“The negative reactions to an article that tries to suggest an optimistic perspective on Israeli-Palestinian relationships are disappointing. They are a reflection of the strengthening culture of avoidance and extremism promoted heavily by some Palestinian leaders who have given up hope for peace. All this said, readers of FORBES could realize on their own that something is happening between people on both sides, Israelis and Palestinians, which is more powerful than any political cynicism or unnecessary pressures. Eventually, the people, and not their political leaders, will decide whether they want to live in peace or to live in conflict forever.”—
–Izhar Shay, head of Israel operations for Canaan Partners, a multi-billion dollar global venture capital firm
There’s a popular word in modern Hebrew (on loan from Israel’s Russian immigrants) called balagan, which means ‘mess’ or ‘chaos.’ To give the word some context, last November, when an Israeli army patrol jeep was struck by an anti-tank missile fired from Gaza, the vehicle’s 21-year-old commander phoned his parents (who had seen something about a jeep attack on the news) to try and reassure them. “We had a big balagan,” he told his dad. “I’m slightly injured, but I’m okay. You don’t have to come to the hospital.”
In fact, that young commander – it turns out he’s a distant relative of mine – had 35 shards of metal in him, plus a blown-out eardrum. He and the three soldiers riding with him were lucky to survive, and I penned an account in the attack’s aftermath.
I’m now in the middle of my own balagan with a different class of Palestinians: Well-educated and extremely intelligent high-tech entrepreneurs on the West Bank. While my cousin understated his balagan (to say the very least), mine has me mentally, not physically, injured. And so saddened that it’s taken me weeks to post this.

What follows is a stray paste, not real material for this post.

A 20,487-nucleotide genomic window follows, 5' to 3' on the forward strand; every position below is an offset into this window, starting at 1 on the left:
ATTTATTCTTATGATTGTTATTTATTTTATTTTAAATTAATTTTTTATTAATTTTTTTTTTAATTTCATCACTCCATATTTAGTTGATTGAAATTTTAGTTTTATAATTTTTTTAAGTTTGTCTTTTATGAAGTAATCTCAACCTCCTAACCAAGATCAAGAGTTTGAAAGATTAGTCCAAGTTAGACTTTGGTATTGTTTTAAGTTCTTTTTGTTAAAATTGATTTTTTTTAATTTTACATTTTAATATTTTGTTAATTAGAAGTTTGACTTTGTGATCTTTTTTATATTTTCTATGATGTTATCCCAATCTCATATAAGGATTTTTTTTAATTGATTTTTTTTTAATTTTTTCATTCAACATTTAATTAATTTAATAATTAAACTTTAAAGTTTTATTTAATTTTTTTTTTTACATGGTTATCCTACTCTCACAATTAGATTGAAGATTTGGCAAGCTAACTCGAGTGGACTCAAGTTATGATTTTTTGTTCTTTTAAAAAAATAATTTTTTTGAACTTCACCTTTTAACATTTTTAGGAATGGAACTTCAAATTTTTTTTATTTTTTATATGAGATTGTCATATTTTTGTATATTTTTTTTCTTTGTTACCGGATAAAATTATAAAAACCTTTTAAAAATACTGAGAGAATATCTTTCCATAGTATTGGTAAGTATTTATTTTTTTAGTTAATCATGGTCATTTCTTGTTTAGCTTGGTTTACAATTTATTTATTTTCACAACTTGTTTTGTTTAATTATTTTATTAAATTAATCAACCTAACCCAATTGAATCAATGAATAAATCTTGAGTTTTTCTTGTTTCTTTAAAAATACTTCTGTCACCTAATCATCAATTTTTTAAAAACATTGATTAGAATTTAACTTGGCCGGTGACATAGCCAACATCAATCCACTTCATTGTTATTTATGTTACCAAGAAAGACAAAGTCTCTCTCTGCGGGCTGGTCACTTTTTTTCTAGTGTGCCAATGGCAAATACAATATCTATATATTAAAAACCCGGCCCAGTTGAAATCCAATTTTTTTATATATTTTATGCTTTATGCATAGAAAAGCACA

I wrote a recent cover story for FORBES that was fronted with a photo of Cisco Systems’ CEO, John Chambers, who we tagged a “capitalist diplomat.” The main article was titled “PEACE THROUGH PROFITS: As Israeli and Palestinian politicians lurch towards talks, entrepreneurs have been quietly taking action. Inside the secret partnerships that may save the Middle East.”
A related piece of mine, posted on the same day: “POSITIVELY POSITEAM: A Glimpse Inside Cisco-Israel’s Training of Palestinian Entrepreneurs.”
Following publication, Bloomberg’s Jeffrey Goldberg, the most influential American columnist about the Middle East scene, tweeted: “John Chambers’ ideas for Middle East peace are at least as good as those of John Kerry.” Chambers rang me to say “how proud we all were” of the article, which he called a “signature piece” that he believes “captures many business leaders’ minds and their hearts and hopefully their pocketbooks – to realize that if they invest [in Palestinian IT sector], you can really make a difference.” He and the company put the FORBES link on their respective Facebook pages.
Another reader, going under the anonymous moniker RICHARDS1052, had a different take on things. “Typical lib Zio bullshit from Forbes,” he tweeted.